From the moment he captured the film world's attention with "Mean Streets" (1973), a portrait of life at the fringes of the Mob, it was clear that a dazzling cinematic talent had arrived on the scene. With Robert DeNiro, one of the most talented young actors from this film, Scorsese went on to make some of the greatest American films of the postwar period, including "Taxi Driver "(1976), "Raging Bull" (1980), and "Goodfellas" (1990). A Scorsese film seldom fails to stir controversy, for his devotion to realism has led him to forthrightly depict violence and its frightening randomness in the modern world. His biblical film also created quite a stir. This adaptation of Kazantzakis's "The Last Temptation of Christ" generated outrage among conservative religious leaders.
Scorsese, however, has not limited himself to contemporary, violent urban dramas or new interpretations of biblical subjects. Other widely heralded Scorsese films include "Alice Doesn't Live Here Anymore "(1974), "New York, New York" (1977), "The Last Waltz" (1978), "The King of Comedy" (1983), "After Hours" (1985), "The Color of Money" (1986), "Cape Fear" (1991), "The Age of Innocence" (1993), "Casino" (1995), and "Kundun" (1998).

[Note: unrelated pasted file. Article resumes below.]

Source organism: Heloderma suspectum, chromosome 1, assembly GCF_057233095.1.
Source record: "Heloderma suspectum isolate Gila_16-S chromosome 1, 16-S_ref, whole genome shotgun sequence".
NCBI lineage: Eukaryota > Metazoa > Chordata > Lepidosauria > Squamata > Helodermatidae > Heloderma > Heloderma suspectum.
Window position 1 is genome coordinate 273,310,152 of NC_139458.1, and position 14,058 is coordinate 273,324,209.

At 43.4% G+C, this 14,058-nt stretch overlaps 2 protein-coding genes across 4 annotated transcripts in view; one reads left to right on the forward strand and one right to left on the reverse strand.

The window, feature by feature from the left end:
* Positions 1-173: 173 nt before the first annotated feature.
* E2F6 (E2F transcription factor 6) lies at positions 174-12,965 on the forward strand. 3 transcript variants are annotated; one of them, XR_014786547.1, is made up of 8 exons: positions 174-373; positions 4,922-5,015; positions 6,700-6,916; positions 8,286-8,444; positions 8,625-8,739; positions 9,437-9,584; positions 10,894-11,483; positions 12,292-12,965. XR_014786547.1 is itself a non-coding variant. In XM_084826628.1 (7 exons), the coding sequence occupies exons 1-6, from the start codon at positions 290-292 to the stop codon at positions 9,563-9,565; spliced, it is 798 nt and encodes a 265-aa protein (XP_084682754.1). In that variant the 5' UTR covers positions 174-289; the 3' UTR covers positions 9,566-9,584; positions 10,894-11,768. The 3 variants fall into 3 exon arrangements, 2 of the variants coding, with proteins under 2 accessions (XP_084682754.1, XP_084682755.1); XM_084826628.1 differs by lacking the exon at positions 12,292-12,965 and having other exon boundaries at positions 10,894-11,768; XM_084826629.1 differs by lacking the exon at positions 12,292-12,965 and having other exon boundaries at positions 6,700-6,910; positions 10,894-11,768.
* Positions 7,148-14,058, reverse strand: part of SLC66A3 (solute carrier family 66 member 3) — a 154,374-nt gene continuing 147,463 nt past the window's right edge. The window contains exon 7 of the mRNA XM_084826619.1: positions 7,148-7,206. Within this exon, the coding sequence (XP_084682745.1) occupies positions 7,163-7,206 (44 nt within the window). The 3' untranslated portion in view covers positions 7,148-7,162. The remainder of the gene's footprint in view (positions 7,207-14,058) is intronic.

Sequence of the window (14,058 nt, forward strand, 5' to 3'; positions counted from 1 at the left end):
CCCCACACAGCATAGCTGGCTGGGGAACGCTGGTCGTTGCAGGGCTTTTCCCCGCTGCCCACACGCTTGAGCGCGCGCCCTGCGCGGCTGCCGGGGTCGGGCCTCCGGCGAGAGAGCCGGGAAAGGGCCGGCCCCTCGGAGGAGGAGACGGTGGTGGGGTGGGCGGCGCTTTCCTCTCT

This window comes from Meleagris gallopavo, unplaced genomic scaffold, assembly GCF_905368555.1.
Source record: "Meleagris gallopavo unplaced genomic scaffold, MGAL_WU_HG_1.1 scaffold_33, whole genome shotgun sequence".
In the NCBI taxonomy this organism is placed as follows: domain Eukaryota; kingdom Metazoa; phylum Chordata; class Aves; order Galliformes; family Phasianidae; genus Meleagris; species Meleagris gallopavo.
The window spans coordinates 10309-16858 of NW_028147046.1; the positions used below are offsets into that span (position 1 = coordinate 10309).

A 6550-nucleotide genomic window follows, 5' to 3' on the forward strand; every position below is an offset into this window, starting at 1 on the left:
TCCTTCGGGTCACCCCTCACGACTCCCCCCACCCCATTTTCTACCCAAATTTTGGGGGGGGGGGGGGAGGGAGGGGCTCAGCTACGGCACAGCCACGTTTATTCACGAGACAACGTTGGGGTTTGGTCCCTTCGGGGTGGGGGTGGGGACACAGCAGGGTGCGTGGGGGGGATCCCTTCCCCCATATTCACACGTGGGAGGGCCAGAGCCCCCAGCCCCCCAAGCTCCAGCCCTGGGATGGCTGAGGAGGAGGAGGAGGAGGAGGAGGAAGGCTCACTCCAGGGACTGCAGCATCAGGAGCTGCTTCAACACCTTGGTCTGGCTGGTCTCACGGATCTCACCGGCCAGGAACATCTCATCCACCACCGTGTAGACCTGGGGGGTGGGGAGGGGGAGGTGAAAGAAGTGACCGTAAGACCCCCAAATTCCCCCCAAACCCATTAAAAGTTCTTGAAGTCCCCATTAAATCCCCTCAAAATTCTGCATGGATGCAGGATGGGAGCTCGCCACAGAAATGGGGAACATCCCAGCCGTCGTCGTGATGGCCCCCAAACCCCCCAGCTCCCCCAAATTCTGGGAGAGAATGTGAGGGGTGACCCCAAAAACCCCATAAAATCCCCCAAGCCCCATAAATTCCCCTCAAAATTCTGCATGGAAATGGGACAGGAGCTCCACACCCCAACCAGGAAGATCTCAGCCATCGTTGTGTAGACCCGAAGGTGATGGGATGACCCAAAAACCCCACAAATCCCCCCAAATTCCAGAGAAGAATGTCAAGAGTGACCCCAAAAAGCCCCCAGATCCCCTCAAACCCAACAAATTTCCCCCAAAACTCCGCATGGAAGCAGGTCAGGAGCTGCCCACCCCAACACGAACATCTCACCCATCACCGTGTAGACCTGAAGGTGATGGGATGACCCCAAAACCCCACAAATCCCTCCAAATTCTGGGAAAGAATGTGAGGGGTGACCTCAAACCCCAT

These interviews begin with conversations about the highly autobiographical "Mean Streets" (1973), which first brought Scorsese serious attention, and end with conversations about "Kundun," an overtly political biography of the Dalai Lama of Tibet, released in early 1998.
"I look for a thematic idea running through my movies, he says, and I see that it's the outsider struggling for recognition. I realize that all my life I've been an outsider, and above all, being lonely but never realizing it."
Peter Brunette, a professor of English and film studies at George Mason University, is the author of "Roberto Rossellini" and (forthcoming) "The Films of Michelangelo Antonioni." With David Wills he co-authored "Screen/Play: Derrida and Film Theory."